Energy Consumers Australia (ECA) thanks the Australian Energy Regulator (AER) for the opportunity to provide comment on an application (in two parts) from Energex for a waiver of ring-fencing requirements. The application dated 18 May, 2016, is primarily for an educational facility (the Education application) and the application dated 19 May, 2016, is argued to be an experiment to understand the operation of large commercial storage systems (the Trial application).
Energex is applying for the waiver because under Queensland law they are prohibited from carrying out a “related business”, which is defined as “the business of producing, purchasing and selling electricity.” In making a waiver application the firm is seeking the exercise of regulatory discretion in its favour.
In any case where a party seeks exemption from regulation, the waiving of an obligation or regulatory forbearance, the onus of proof rests with the party making the application to demonstrate the benefit of the regulator using its discretion. The hurdle is not merely to demonstrate a benefit, but that the benefit cannot be achieved in any way other than through the application of that discretion.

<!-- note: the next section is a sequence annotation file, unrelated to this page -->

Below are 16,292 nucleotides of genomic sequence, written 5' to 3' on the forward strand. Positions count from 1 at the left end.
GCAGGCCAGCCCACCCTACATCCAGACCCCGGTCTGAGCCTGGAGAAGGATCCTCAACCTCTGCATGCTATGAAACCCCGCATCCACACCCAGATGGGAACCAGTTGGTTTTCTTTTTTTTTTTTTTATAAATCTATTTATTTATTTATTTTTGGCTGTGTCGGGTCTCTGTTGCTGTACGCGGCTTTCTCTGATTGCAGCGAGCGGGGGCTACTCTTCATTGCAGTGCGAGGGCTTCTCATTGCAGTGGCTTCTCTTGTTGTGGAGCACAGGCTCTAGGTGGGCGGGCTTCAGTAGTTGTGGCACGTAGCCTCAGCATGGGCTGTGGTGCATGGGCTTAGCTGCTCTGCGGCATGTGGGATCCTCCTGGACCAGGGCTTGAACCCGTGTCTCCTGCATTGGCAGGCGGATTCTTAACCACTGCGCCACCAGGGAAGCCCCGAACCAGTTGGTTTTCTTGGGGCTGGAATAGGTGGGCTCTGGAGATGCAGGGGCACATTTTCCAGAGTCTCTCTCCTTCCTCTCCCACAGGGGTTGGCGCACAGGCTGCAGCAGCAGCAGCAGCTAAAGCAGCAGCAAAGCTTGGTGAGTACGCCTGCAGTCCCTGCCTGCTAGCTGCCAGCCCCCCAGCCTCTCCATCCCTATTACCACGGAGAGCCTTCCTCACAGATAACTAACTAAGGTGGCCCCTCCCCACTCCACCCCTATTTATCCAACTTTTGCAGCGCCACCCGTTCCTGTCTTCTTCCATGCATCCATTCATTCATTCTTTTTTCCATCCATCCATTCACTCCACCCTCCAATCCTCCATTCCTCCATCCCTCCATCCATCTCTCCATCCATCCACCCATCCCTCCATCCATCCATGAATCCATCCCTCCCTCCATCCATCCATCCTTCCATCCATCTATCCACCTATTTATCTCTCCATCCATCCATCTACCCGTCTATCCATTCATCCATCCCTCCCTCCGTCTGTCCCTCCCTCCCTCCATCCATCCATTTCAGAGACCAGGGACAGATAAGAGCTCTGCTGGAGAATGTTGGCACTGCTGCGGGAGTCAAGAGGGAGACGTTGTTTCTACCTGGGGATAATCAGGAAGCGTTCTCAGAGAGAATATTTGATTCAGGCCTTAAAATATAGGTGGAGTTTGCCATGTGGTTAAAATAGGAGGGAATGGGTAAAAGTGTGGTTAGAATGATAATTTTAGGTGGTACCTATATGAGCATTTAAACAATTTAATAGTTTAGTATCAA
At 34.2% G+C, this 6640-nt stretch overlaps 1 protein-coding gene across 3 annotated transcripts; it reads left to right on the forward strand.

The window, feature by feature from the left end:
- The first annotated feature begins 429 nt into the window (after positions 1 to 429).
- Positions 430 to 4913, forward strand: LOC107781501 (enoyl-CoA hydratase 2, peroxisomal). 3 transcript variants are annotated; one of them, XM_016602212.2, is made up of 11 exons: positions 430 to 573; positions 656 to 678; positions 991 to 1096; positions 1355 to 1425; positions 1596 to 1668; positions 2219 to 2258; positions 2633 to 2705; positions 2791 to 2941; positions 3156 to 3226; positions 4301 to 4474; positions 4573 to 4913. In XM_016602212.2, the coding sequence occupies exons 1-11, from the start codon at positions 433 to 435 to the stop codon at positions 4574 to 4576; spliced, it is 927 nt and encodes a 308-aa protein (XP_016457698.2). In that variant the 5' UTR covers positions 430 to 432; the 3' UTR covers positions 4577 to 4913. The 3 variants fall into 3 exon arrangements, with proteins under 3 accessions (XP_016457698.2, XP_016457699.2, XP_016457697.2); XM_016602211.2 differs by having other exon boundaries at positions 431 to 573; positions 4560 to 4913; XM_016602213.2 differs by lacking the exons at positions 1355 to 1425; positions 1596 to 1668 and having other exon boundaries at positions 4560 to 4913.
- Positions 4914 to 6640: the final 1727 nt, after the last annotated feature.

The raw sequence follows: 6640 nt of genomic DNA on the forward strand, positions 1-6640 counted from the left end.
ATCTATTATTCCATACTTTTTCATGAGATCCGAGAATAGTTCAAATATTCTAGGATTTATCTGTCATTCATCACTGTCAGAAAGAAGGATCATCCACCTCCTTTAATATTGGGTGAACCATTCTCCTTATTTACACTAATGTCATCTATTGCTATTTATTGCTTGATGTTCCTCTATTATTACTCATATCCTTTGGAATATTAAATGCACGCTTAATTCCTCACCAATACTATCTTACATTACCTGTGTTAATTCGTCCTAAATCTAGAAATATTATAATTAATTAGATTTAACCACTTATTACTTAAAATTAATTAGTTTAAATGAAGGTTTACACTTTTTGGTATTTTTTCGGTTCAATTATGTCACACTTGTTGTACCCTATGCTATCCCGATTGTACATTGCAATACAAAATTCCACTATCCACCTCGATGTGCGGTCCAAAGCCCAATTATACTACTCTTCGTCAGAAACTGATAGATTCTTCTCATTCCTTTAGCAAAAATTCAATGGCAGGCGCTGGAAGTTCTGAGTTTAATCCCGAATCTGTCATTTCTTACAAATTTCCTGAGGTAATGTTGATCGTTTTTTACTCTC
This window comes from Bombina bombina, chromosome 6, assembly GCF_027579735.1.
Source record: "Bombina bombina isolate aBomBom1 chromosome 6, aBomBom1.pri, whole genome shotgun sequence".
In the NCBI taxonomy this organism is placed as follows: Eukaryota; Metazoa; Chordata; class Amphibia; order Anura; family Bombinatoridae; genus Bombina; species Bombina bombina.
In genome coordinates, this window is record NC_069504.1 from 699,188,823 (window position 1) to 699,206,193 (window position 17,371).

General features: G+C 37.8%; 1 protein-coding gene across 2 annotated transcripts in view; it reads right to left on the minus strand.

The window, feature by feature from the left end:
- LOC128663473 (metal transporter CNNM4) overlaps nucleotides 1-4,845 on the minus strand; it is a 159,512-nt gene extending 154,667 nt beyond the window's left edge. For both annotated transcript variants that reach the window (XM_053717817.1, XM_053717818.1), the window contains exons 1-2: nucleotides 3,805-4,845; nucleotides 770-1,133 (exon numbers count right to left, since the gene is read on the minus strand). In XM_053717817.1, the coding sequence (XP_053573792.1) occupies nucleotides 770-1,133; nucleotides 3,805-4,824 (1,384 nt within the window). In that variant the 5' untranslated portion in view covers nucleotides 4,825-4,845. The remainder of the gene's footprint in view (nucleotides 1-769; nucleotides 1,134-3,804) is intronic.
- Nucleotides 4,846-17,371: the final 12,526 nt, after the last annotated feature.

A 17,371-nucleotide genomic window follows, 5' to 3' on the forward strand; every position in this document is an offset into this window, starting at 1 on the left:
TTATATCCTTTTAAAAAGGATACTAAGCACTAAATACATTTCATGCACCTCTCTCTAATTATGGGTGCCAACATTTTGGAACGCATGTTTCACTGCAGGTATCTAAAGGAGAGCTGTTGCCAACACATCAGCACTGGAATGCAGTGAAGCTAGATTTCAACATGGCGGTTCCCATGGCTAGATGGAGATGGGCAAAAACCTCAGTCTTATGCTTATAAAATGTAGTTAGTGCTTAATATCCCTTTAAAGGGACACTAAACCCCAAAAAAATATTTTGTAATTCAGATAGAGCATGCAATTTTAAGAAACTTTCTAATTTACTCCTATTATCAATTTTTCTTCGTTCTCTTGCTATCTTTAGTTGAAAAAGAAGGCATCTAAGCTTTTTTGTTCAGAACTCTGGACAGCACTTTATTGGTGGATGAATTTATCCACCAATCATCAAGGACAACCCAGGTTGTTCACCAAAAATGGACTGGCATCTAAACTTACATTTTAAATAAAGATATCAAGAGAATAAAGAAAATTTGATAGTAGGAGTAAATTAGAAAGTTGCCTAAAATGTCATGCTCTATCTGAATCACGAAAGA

It is notable that recent applications for waiver have not provided this evidence. In addition, the approach taken has been to presume that the regulator will exercise its discretion.
AER decisions on these applications have allowed this failure of the applicants to make their case to become the norm in a dynamic market where more such applications can be expected in future. For example, in approving the Ergon application of 28 October, 2015, the AER did not require Ergon to demonstrate that it had tested the market to determine whether the solution could be obtained as a service, rather than through capital expenditure by the network.
The AER’s approach in these applications has been framed on the assumption that a National Energy Market- (NEM) wide Electricity Distribution Ring Fencing Guideline (the Guideline) is being reviewed and that the decision made in the interim therefore has a reduced significance. ECA submits that this is poor regulatory practice. No matter how qualified a decision is, every regulatory decision has implied value as a precedent. This is particularly the case when it goes to the evidentiary base required for an application and the policy objective for the regulation is the long term interests of consumers.
As outlined in our recent submission to the Guideline, ECA has fundamental concerns about the ability of ring fencing arrangements to protect the long term interest of consumers by fostering competitive markets for new and emerging energy services. This concern is based on the experience in the markets for other essential services, especially telecommunications. Accordingly, ECA also has concerns about Energex?’s proposed applications and submits that, for the reasons outlined below, only the Education application should be approved.
The full submission can be read here.